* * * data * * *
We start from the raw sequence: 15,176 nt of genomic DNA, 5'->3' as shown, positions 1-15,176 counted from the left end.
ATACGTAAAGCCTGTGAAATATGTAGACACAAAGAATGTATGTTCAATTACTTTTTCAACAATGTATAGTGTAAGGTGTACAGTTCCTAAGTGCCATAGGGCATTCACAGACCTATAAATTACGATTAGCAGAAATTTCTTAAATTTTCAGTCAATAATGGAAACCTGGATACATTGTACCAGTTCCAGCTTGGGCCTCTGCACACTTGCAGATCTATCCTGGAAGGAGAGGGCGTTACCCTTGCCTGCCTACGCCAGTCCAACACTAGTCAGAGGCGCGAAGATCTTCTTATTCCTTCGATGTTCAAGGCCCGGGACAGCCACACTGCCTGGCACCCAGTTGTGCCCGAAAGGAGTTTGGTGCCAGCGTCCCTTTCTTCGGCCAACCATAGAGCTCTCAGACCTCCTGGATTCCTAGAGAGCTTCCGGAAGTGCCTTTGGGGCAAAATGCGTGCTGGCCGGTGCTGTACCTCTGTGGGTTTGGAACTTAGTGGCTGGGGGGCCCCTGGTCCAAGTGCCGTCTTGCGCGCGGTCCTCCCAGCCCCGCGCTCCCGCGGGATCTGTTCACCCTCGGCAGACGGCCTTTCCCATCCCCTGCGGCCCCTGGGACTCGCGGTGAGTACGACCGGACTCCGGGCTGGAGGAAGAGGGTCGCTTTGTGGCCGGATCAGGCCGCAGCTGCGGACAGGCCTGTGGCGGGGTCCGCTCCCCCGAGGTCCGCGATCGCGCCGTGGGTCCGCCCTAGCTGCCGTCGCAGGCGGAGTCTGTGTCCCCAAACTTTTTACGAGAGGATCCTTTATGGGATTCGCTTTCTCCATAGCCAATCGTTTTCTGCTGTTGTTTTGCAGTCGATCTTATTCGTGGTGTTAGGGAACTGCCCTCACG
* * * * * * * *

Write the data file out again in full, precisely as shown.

We start from the raw sequence: 15,176 nt of genomic DNA, 5'->3' as shown, positions 1-15,176 counted from the left end.
ATACGTAAAGCCTGTGAAATATGTAGACACAAAGAATGTATGTTCAATTACTTTTTCAACAATGTATAGTGTAAGGTGTACAGTTCCTAAGTGCCATAGGGCATTCACAGACCTATAAATTACGATTAGCAGAAATTTCTTAAATTTTCAGTCAATAATGGAAACCTGGATACATTGTACCAGTTCCAGCTTGGGCCTCTGCACACTTGCAGATCTATCCTGGAAGGAGAGGGCGTTACCCTTGCCTGCCTACGCCAGTCCAACACTAGTCAGAGGCGCGAAGATCTTCTTATTCCTTCGATGTTCAAGGCCCGGGACAGCCACACTGCCTGGCACCCAGTTGTGCCCGAAAGGAGTTTGGTGCCAGCGTCCCTTTCTTCGGCCAACCATAGAGCTCTCAGACCTCCTGGATTCCTAGAGAGCTTCCGGAAGTGCCTTTGGGGCAAAATGCGTGCTGGCCGGTGCTGTACCTCTGTGGGTTTGGAACTTAGTGGCTGGGGGGCCCCTGGTCCAAGTGCCGTCTTGCGCGCGGTCCTCCCAGCCCCGCGCTCCCGCGGGATCTGTTCACCCTCGGCAGACGGCCTTTCCCATCCCCTGCGGCCCCTGGGACTCGCGGTGAGTACGACCGGACTCCGGGCTGGAGGAAGAGGGTCGCTTTGTGGCCGGATCAGGCCGCAGCTGCGGACAGGCCTGTGGCGGGGTCCGCTCCCCCGAGGTCCGCGATCGCGCCGTGGGTCCGCCCTAGCTGCCGTCGCAGGCGGAGTCTGTGTCCCCAAACTTTTTACGAGAGGATCCTTTATGGGATTCGCTTTCTCCATAGCCAATCGTTTTCTGCTGTTGTTTTGCAGTCGATCTTATTCGTGGTGTTAGGGAACTGCCCTCACG